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Friday, October 05, 2007

Building a custom bike, Part III

This is the final revision. What happened was that my fork builder, Black Sheep Bikes gave Carl different dimensions than the actual fork itself, so when the fork itself showed up, Carl measured it and revised the drawing. Everything looks good (now the head tube is longer), and it's almost time for me to start buying parts for the new bike. Since the parts are mostly coming off the Fuji Team SL, I'll really only need a new stem and some spacers. (Carl's also selling me a silver Chris King headset to go along with the frame)

If this is a replacement for my touring bike, why am I putting the Fuji's parts on it? The theory is that this will really be my do-everything bike. The Fuji's parts are lighter, and I'm not looking at any major bike tours in the near future, so I might as well make this the light day riding bike first. For daily commuting, STIs work just fine, and I can swap in the seat post, wheels and lights from the Heron. On weekends, lighter wheels on the bike, the lights come off, and I put on the carbon seat post instead of the B-17. The entire transformation should take 10 minutes.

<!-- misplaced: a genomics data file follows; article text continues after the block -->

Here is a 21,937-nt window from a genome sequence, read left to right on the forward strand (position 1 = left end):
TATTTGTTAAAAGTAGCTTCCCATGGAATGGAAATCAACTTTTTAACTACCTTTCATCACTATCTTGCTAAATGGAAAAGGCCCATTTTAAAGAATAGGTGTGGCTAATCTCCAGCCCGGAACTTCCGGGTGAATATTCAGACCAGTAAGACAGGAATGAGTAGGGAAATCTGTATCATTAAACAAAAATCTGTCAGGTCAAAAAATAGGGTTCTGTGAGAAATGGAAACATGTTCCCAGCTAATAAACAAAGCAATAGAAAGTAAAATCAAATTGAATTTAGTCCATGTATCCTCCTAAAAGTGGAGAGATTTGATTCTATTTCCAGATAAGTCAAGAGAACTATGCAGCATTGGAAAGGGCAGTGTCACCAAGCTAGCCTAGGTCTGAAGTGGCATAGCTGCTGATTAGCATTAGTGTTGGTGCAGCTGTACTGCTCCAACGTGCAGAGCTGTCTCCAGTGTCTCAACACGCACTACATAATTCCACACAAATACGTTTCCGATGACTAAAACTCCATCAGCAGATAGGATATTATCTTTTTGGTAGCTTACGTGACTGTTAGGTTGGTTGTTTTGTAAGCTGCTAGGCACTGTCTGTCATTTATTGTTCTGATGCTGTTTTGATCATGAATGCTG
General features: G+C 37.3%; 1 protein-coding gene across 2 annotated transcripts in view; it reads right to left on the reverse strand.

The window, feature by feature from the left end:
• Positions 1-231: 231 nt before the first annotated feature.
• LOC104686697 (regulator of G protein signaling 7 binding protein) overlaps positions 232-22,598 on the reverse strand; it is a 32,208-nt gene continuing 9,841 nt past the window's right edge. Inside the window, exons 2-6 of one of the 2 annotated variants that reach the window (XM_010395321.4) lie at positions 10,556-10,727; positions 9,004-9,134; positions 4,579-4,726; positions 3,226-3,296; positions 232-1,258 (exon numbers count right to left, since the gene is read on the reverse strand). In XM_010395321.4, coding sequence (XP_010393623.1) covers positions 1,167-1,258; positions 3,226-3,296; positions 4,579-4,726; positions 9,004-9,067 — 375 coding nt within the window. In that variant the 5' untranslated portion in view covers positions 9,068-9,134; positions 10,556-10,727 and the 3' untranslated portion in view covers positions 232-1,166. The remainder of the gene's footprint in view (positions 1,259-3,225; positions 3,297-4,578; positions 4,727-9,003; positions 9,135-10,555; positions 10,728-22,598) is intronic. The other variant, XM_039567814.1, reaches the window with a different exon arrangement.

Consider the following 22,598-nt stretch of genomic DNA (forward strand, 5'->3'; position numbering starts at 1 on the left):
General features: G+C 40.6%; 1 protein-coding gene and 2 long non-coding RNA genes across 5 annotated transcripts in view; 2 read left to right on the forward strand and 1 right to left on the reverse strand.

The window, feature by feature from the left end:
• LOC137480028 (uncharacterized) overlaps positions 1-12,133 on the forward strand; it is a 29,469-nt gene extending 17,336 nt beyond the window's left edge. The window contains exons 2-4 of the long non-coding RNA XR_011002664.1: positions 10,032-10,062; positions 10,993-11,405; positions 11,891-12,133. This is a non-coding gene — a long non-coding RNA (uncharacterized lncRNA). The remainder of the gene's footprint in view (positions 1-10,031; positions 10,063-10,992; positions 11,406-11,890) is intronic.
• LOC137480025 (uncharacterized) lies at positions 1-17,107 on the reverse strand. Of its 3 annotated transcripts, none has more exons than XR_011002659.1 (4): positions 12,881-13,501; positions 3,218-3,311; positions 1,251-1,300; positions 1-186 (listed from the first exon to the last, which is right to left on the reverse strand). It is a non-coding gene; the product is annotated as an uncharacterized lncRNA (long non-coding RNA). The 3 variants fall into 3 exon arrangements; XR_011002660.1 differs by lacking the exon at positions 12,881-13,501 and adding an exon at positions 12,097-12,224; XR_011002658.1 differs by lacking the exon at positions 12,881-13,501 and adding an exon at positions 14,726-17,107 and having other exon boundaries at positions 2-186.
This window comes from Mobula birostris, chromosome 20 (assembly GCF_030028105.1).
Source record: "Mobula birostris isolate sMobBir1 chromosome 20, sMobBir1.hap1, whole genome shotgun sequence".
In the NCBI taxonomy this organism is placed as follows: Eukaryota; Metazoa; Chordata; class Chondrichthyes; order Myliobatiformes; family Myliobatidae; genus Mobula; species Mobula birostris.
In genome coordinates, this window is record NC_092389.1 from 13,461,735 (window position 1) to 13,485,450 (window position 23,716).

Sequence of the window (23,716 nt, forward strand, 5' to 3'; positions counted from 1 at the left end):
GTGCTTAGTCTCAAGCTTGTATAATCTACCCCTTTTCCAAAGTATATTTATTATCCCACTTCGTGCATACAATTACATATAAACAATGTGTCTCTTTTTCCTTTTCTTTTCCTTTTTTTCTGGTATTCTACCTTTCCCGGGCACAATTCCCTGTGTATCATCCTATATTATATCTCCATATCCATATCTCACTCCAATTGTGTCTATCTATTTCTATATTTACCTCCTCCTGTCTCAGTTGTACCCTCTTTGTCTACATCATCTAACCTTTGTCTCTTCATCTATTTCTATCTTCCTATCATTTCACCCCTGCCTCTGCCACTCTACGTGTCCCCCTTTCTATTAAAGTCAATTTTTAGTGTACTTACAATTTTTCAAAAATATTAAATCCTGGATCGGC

For touring, I'll swap in a triple chainring crank, a bottom bracket to go along with it, bar-end shifters (a whole new handlebar set, actually, with carbon brake levers, etc), and the bike will be ready to go! If I have to do this a lot I'll work out some cable splitters and find a way to switch between double and triple cranks easily (this can be accomplished with the external bearing integrated cranksets, but unfortunately a move like that will cost a lot!). Either that, or learn to live with a 27" gear, which might be feasible if the bike is light enough. I will have to run a light tour in February or March to figure that out.
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Jim G said...

Why did you have to have another builder make the fork -- doesn't Strong build forks?

Piaw Na said...

No, Carl does not build Ti forks. He would have built me a steel one, but that would weigh more than twice as much. Blacksheep is one of the few that will build Ti forks.

Unknown said...

How did the BS dimensions differ than the original spec? Was it just slight variations (~1-2mm?) based upon sloppy tube mitering or something more significant like added rake or length?

Piaw Na said...

The distance from the crown to the dropout was wrong. Basically, they spec'd a way longer fork than it should have been, so in the revised diagram (you can compare the last two diagrams), my head tube is way longer.

So it's significant, but won't affect the handling or anything. In short, getting the fork built first and then the frame is the right thing to do.